Images on websites traditionally use raster graphics such as GIF, JPEG, or PNG types. With high-density displays and responsive web design necessitating more flexibility, Scalable Vector Graphics (SVG) files offer a better way to decorate the user interface.
SVGs are vector graphics, which are images that are mathematically defined. They use coordinates, polygons, and paths to "draw" the image. In addition to drawing shapes and paths, attributes like the color to fill with and the width of the lines can be defined, and even adjusted and smoothly animated via CSS. In more advanced applications, SVGs can be used to clip or mask a solid color or another image to create interesting "cut-out" effects. In a responsive web design context, one of the major benefits of SVGs is that they can infinitely scale larger or smaller without losing any fidelity.
In comparison, raster images like GIF, JPEG, and PNG store color information for the pixels that comprise an image with specific dimensions. The larger the image, the larger the file will need to be. Also, scaling the image simply stretches the image, degrading the visual quality. Certain file types, like GIF, do allow for animations, which are stored as a series of frames that display in succession. However, the more complex and longer the animation, the larger the file size will be.
All modern browsers released since 2011 have at least basic support for using SVG graphics. Some require additional attributes to define the dimensions and size of the graphics, but SVG is generally safe to use. SVG graphics should be used whenever possible for visuals like logos, icons, and simple graphics. However, they are not appropriate to use in place of photographs or complicated images.
SVG graphics have many advantages over traditional raster graphics. The files are often significantly smaller and can be included directly in the HTML document as a “sprite sheet,” which both improve how quickly the website loads and displays the graphics.
As devices, particularly mobile phones, continue to increase the number of pixels per inch, it is increasingly more important to have crisp graphics. For example, the latest iPhones have resolutions greater than 1080p “HD” TVs with over 400 pixels per inch, but render webpages at just a third of that size. A small icon that is 40 pixels wide on a traditional desktop monitor would need to be 120 pixels wide to display with the same fidelity on an iPhone. Rather than having multiple sizes or a single large image scaled down with CSS for various displays, a single SVG graphic can scale up to any size without losing any quality.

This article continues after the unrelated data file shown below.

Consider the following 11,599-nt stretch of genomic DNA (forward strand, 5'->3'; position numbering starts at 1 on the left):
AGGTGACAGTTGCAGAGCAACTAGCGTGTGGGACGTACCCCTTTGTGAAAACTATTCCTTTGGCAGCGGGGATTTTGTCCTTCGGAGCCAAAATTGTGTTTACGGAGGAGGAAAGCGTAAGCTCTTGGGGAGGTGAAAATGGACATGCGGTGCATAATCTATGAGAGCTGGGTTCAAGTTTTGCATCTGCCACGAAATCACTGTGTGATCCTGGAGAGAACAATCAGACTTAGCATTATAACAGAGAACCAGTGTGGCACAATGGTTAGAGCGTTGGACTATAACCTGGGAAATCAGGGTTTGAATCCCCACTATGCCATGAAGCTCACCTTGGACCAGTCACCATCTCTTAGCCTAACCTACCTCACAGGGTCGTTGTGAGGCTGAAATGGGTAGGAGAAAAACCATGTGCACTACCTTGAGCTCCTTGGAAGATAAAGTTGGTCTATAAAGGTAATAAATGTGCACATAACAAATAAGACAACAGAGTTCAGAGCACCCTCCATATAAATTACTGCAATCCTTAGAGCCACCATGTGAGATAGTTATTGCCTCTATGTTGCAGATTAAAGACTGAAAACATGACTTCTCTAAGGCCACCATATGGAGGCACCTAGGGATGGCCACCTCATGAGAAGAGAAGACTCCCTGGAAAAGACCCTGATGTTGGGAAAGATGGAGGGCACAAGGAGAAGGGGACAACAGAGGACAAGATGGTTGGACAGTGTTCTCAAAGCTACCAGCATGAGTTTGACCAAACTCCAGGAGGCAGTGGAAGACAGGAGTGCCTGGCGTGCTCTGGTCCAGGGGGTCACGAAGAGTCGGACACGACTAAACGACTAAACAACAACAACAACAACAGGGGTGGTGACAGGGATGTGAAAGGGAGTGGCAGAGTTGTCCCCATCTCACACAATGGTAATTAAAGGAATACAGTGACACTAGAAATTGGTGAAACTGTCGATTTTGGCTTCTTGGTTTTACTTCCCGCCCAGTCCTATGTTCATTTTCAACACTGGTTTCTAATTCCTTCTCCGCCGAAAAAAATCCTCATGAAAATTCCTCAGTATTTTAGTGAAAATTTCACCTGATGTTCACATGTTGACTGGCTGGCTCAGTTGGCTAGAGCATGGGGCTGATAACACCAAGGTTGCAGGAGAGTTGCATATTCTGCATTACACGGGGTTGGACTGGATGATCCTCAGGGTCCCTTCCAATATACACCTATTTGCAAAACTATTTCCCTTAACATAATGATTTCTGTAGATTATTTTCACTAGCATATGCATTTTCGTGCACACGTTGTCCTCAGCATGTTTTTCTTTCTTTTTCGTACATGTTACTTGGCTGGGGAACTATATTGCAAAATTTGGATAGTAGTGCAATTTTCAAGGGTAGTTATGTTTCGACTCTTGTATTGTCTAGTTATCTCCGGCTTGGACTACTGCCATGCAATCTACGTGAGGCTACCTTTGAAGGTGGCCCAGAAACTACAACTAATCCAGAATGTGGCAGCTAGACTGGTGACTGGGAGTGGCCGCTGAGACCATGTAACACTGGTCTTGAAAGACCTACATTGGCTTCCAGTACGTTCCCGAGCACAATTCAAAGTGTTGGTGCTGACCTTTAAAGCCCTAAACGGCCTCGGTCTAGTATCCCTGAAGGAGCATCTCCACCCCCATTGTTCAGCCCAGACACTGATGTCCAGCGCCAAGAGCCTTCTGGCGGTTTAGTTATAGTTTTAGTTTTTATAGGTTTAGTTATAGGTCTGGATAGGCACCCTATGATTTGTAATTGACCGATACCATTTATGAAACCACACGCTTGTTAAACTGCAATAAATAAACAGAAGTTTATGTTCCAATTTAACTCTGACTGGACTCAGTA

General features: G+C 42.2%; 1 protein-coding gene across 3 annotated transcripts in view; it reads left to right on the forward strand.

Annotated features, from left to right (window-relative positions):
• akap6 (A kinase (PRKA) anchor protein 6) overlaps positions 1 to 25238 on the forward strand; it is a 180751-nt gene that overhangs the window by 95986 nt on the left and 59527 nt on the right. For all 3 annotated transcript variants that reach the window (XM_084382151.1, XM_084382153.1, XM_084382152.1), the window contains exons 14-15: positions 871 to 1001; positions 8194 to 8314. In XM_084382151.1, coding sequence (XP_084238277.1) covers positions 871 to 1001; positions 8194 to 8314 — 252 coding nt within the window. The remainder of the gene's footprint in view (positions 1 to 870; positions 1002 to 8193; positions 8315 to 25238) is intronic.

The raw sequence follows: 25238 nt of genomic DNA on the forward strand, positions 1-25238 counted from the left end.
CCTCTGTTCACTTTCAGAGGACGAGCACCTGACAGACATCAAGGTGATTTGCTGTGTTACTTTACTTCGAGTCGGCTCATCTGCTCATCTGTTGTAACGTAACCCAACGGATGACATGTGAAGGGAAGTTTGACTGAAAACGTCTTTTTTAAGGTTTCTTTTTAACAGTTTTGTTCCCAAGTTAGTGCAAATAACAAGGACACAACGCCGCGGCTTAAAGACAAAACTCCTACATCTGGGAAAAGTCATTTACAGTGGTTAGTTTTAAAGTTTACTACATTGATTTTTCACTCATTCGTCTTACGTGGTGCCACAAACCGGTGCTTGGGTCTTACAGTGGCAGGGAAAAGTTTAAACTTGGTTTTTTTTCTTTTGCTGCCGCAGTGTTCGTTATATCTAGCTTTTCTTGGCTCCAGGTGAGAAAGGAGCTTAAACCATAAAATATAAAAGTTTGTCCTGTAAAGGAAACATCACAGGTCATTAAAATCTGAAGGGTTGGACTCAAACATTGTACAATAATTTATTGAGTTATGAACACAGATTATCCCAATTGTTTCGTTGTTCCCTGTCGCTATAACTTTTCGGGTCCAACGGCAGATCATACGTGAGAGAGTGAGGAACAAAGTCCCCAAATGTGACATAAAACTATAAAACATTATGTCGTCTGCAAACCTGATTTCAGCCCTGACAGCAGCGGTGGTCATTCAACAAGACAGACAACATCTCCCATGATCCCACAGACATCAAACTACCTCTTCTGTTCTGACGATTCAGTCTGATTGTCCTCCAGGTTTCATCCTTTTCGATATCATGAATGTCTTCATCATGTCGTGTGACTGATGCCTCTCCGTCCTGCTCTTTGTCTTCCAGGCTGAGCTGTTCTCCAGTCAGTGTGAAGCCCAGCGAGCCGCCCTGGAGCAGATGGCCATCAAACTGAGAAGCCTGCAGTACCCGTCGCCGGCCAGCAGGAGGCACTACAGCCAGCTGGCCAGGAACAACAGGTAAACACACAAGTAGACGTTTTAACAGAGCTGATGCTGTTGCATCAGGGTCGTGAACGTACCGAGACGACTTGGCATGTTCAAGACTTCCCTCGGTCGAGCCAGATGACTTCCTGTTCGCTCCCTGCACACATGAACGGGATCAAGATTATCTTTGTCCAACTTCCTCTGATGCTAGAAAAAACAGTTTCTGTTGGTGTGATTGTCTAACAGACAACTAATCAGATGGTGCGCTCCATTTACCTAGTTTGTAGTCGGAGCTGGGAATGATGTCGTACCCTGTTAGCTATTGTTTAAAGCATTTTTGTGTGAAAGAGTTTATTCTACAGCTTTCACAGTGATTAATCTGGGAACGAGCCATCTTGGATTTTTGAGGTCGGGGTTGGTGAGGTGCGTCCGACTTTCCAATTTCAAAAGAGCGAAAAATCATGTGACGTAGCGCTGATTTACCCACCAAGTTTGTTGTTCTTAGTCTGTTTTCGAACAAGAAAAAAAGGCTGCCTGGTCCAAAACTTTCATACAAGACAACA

Additionally, CSS can style SVG graphics to change their color, add a background, and match the size to the surrounding text size. When using SVG graphics for icons, color matching and making them a similar size to the font ensures a visual design consistency, reduces bloat by just needing one graphic for all uses, and allows for stock graphics to look custom made.
It is also possible to simply use the `src` or `url` attributes of images and backgrounds to point to an SVG file instead of a raster image. Either CSS or inline `width` and `height` attributes can be used to scale images, or `background-size` can be used to size the background SVG appropriately. The disadvantage of this approach is that CSS cannot be used to change the fill color, stroke width, etc. of the SVG graphics.
Placing the SVG directly into the HTML document enables those CSS properties, and then they are referenced in `src` and `url` attributes by their `id`. Build systems like gulp, grunt, or WebPack can automate this process to read a directory of SVG files and inject them into the HTML document, eliminating server requests for these graphics entirely.
SVGs offer flexibility for the user interface. Since the files are often significantly smaller, they can be included in an HTML document which improves website load time and overall graphic disply. Have you used SVG images on websites? Tell us about it below.